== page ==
Monday, June 8, 2009

This Week at Liberty 06/08/2009

OK, this is where I start running endless shots of huge owl families... Well, I think they're impressive and the impact our foster parent program has made is just astounding, so get ready for lots of group shots. The non-baby intakes have slowed a little and now we're already seeing some of the first year birds trying to find their way in the world and making mistakes along the way. Liberty is always there to help the ones lucky enough to be found by somebody who cares.
A little goldfinch who isn't feeling well...
A baby/juvenile bald eagle who may never get to fly freely.
As always, the species or the size of the bird is immaterial to it's care at Liberty. From the tiniest baby hummingbird, to the little virden, to the injured goldfinch, to the little bald eagle juvie with two broken wings, everybody can count on the volunteers to do their best to make them releasable. Sometimes you win, sometimes you lose, and sometimes it rains...the one constant is the care they get.
~~~~~~~~~~~~~~~~~~~~~~~~~~~~~~~~~~~~~~~~~~~~~~~  
A baby great egret.
Checking Art's math...
Several wading birds came in recently (see the baby cattle egret last week) including this young great egret. Presenting no overt trauma, he was assessed and hydrated, then placed in an outside run to gain weight and strength before being released in an appropriate habitat.
~~~~~~~~~~~~~~~~~~~~~~~~~~~~~~~~~~~~~~~~~~~~~~~
He's just a kid...
Jan checks some magnificent eyes while Joanie holds.
Some soothing ointment is applied.
A newly fledged red tailed hawk arrived last week.  His presentation included symptoms of a head injury that affected his vision. Some medication was applied to his eyes and an appointment was made at the eye specialist. His markings are beautiful and we're hoping he can regain his vision so he can be released and eventually contribute to the Arizona RTH gene pool.
~~~~~~~~~~~~~~~~~~~~~~~~~~~~~~~~~~~~~~~~~~~~~~~~~~~
A baby green heron is given fluids by Marion.
I wish I was home!
Another "wader" to come in was a little baby green heron who was picked up by an individual who thought he was in danger near the water. Chances are his parents were watching from overhead and were confused when he was taken by a well meaning human, but in any case, he'll now get the chance to develop in safety to be released when he can survive on his own.
~~~~~~~~~~~~~~~~~~~~~~~~~~~~~~~~~~~~~~~~~~~~~~~~~~
Another successful surgery.
This little burrowing owl had surgery a few months ago on a damaged wing.  He is now quite healthy, but non-releasable. Jan is now trying to arrange his placement at another facility back east. I'd like to know who wouldn't want this little guy in their program?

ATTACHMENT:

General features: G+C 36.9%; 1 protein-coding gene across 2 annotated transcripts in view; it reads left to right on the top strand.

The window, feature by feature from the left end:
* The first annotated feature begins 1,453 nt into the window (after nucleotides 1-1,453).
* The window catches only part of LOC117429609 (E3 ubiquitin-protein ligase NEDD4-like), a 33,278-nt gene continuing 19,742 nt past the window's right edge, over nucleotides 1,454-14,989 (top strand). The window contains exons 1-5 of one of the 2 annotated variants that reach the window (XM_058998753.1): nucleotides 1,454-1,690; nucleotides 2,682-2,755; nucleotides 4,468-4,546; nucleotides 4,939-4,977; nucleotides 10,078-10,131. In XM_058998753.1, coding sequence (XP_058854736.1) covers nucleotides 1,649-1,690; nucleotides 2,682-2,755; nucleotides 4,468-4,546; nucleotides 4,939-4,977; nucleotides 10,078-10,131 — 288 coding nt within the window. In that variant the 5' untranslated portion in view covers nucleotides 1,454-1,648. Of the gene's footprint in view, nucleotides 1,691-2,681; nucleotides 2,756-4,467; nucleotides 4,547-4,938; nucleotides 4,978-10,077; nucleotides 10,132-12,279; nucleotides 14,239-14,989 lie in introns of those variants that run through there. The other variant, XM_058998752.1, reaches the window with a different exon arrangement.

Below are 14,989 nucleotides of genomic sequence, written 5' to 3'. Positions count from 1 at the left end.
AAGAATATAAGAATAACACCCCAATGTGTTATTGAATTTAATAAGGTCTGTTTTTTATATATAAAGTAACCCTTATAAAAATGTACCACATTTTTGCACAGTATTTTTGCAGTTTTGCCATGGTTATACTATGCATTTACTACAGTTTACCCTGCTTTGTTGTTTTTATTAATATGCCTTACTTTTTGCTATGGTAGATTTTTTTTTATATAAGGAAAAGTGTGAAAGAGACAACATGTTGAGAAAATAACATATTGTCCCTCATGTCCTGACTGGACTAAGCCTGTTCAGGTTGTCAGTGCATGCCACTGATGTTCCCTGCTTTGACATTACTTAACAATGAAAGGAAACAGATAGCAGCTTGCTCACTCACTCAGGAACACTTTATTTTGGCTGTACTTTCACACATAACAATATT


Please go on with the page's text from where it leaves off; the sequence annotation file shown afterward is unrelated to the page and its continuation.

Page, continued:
~~~~~~~~~~~~~~~~~~~~~~~~~~~~~~~~~~~~~~~~~~~~~~
Fourteen falcons...where else can you see this?
How many kestrels can you fit on a perch?
A dozen barnies!
Fourteen GHO's (Including Hamlet and Ophelia)
Hogan (white throat on the right) and her nineteen fosters.
The foster families are growing, but now we're getting into the release phase in some species. Soon the numbers will begin to drop as the intakes decrease and the older birds graduate to the flight cages and then to release. Again, not a single human imprint this year within the foster program!
~~~~~~~~~~~~~~~~~~~~~~~~~~~~~~~~~~~~~~~~~~~~~~~~~~ 

Any warm mommy will do...!
A single baby duckling was brought in with some health issues.  Normally, ducks will have large (up to 14) clutches in hopes that a couple will survive. If one gets separated from the crowd, it's chances are dim.  This little guy got saved from certain death by himself and during his rehabbing, he was given a surrogate "mom" to keep him warm and give him a sense of security. So who cares if it's a raven or a mallard?

4 comments:

EagleHeart said...

Perhaps this episode should be sung to the tune of The 12 Days of Christmas:

On the first day of summer
my true love gave to me:
12 barnies dusting;
14 falcons perching;
19 fosters hooting;
1 young eagle flying
and (altogether now) a baby ducky snugglin' a furry raven mum.

Yeah!

TW@L said...

Outstanding! Thanks, Jeanette!

Angela said...

Are all new arrivals of animals taken photos of?

TW@L said...

No, that would take a much larger blog than we have space for here. I only get photos of a small portion of the many arrivals on a given week. I try to get some of the more unusual stuff, but I'm not here everyday (well, sometimes I am...!) Hopefully I keep it interesting for everyone.